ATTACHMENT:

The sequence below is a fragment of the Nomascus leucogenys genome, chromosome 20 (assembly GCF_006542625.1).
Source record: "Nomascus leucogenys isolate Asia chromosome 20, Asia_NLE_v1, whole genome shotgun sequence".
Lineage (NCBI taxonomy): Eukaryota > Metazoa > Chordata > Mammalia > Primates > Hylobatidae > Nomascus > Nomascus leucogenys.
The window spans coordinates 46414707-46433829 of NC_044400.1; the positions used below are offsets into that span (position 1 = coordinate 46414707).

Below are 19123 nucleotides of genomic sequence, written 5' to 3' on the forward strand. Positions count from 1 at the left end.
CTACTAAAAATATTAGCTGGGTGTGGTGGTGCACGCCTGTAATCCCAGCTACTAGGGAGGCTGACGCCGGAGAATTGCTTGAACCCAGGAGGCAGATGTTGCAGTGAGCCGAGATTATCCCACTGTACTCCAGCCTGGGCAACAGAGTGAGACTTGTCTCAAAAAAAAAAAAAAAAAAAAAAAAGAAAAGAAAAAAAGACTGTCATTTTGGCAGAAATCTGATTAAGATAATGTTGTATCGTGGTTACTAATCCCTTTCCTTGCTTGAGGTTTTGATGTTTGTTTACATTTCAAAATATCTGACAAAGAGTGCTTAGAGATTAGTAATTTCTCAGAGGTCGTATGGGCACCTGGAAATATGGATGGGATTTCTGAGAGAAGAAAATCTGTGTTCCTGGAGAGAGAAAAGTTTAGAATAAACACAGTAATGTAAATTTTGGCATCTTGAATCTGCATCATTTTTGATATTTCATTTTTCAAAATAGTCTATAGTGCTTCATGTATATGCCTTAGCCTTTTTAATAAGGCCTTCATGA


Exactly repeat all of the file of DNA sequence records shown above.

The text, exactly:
The sequence below is a fragment of the Nomascus leucogenys genome, chromosome 20 (assembly GCF_006542625.1).
Source record: "Nomascus leucogenys isolate Asia chromosome 20, Asia_NLE_v1, whole genome shotgun sequence".
Lineage (NCBI taxonomy): Eukaryota > Metazoa > Chordata > Mammalia > Primates > Hylobatidae > Nomascus > Nomascus leucogenys.
The window spans coordinates 46414707-46433829 of NC_044400.1; the positions used below are offsets into that span (position 1 = coordinate 46414707).

Below are 19123 nucleotides of genomic sequence, written 5' to 3' on the forward strand. Positions count from 1 at the left end.
CTACTAAAAATATTAGCTGGGTGTGGTGGTGCACGCCTGTAATCCCAGCTACTAGGGAGGCTGACGCCGGAGAATTGCTTGAACCCAGGAGGCAGATGTTGCAGTGAGCCGAGATTATCCCACTGTACTCCAGCCTGGGCAACAGAGTGAGACTTGTCTCAAAAAAAAAAAAAAAAAAAAAAAAGAAAAGAAAAAAAGACTGTCATTTTGGCAGAAATCTGATTAAGATAATGTTGTATCGTGGTTACTAATCCCTTTCCTTGCTTGAGGTTTTGATGTTTGTTTACATTTCAAAATATCTGACAAAGAGTGCTTAGAGATTAGTAATTTCTCAGAGGTCGTATGGGCACCTGGAAATATGGATGGGATTTCTGAGAGAAGAAAATCTGTGTTCCTGGAGAGAGAAAAGTTTAGAATAAACACAGTAATGTAAATTTTGGCATCTTGAATCTGCATCATTTTTGATATTTCATTTTTCAAAATAGTCTATAGTGCTTCATGTATATGCCTTAGCCTTTTTAATAAGGCCTTCATGA